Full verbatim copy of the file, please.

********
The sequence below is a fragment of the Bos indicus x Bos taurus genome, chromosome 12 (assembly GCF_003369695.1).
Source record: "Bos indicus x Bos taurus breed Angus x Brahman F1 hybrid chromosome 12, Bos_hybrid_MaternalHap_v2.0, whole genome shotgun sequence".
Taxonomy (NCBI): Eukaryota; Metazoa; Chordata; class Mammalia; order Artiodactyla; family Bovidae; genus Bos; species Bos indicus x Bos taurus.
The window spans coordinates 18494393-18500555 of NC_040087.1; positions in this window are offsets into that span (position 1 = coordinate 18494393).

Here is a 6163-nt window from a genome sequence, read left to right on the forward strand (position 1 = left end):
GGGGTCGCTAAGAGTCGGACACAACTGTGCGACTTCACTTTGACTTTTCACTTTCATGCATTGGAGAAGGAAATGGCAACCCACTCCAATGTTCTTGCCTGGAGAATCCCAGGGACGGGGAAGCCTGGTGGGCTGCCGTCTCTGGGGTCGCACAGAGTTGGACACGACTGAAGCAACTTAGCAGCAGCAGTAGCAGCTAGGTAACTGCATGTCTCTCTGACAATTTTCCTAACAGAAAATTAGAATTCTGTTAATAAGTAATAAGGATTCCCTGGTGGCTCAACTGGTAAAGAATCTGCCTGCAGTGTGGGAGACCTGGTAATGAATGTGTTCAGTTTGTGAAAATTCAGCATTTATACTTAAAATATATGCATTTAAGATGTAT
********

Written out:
The sequence below is a fragment of the Bos indicus x Bos taurus genome, chromosome 12 (assembly GCF_003369695.1).
Source record: "Bos indicus x Bos taurus breed Angus x Brahman F1 hybrid chromosome 12, Bos_hybrid_MaternalHap_v2.0, whole genome shotgun sequence".
Taxonomy (NCBI): Eukaryota; Metazoa; Chordata; class Mammalia; order Artiodactyla; family Bovidae; genus Bos; species Bos indicus x Bos taurus.
The window spans coordinates 18494393-18500555 of NC_040087.1; positions in this window are offsets into that span (position 1 = coordinate 18494393).

Here is a 6163-nt window from a genome sequence, read left to right on the forward strand (position 1 = left end):
GGGGTCGCTAAGAGTCGGACACAACTGTGCGACTTCACTTTGACTTTTCACTTTCATGCATTGGAGAAGGAAATGGCAACCCACTCCAATGTTCTTGCCTGGAGAATCCCAGGGACGGGGAAGCCTGGTGGGCTGCCGTCTCTGGGGTCGCACAGAGTTGGACACGACTGAAGCAACTTAGCAGCAGCAGTAGCAGCTAGGTAACTGCATGTCTCTCTGACAATTTTCCTAACAGAAAATTAGAATTCTGTTAATAAGTAATAAGGATTCCCTGGTGGCTCAACTGGTAAAGAATCTGCCTGCAGTGTGGGAGACCTGGTAATGAATGTGTTCAGTTTGTGAAAATTCAGCATTTATACTTAAAATATATGCATTTAAGATGTAT